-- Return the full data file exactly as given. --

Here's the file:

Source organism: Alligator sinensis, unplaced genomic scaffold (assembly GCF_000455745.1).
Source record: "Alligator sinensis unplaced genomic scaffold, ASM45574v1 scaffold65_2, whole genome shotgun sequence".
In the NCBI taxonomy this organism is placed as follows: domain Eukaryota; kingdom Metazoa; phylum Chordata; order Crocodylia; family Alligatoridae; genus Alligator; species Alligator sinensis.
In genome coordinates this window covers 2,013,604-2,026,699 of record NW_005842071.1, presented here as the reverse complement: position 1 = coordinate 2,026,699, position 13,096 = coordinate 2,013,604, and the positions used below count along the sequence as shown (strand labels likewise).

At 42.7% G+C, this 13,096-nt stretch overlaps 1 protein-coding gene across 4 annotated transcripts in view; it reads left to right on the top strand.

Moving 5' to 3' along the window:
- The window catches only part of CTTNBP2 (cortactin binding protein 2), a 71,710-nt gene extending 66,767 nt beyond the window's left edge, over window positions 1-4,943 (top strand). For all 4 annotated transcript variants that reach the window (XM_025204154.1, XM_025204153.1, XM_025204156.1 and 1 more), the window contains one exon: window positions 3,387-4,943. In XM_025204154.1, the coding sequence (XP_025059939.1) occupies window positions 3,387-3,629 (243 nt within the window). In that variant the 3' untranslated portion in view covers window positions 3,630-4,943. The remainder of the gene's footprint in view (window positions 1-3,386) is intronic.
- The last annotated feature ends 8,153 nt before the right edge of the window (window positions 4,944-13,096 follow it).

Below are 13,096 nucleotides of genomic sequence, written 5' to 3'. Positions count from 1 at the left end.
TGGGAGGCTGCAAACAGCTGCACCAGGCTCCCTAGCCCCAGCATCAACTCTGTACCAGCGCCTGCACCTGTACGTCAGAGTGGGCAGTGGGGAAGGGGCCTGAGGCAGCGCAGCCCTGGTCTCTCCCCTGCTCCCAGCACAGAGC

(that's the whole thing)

Source organism: Alligator sinensis, unplaced genomic scaffold (assembly GCF_000455745.1).
Source record: "Alligator sinensis unplaced genomic scaffold, ASM45574v1 scaffold65_2, whole genome shotgun sequence".
In the NCBI taxonomy this organism is placed as follows: domain Eukaryota; kingdom Metazoa; phylum Chordata; order Crocodylia; family Alligatoridae; genus Alligator; species Alligator sinensis.
In genome coordinates this window covers 2,013,604-2,026,699 of record NW_005842071.1, presented here as the reverse complement: position 1 = coordinate 2,026,699, position 13,096 = coordinate 2,013,604, and the positions used below count along the sequence as shown (strand labels likewise).

At 42.7% G+C, this 13,096-nt stretch overlaps 1 protein-coding gene across 4 annotated transcripts in view; it reads left to right on the top strand.

Moving 5' to 3' along the window:
- The window catches only part of CTTNBP2 (cortactin binding protein 2), a 71,710-nt gene extending 66,767 nt beyond the window's left edge, over window positions 1-4,943 (top strand). For all 4 annotated transcript variants that reach the window (XM_025204154.1, XM_025204153.1, XM_025204156.1 and 1 more), the window contains one exon: window positions 3,387-4,943. In XM_025204154.1, the coding sequence (XP_025059939.1) occupies window positions 3,387-3,629 (243 nt within the window). In that variant the 3' untranslated portion in view covers window positions 3,630-4,943. The remainder of the gene's footprint in view (window positions 1-3,386) is intronic.
- The last annotated feature ends 8,153 nt before the right edge of the window (window positions 4,944-13,096 follow it).

Below are 13,096 nucleotides of genomic sequence, written 5' to 3'. Positions count from 1 at the left end.
TGGGAGGCTGCAAACAGCTGCACCAGGCTCCCTAGCCCCAGCATCAACTCTGTACCAGCGCCTGCACCTGTACGTCAGAGTGGGCAGTGGGGAAGGGGCCTGAGGCAGCGCAGCCCTGGTCTCTCCCCTGCTCCCAGCACAGAGC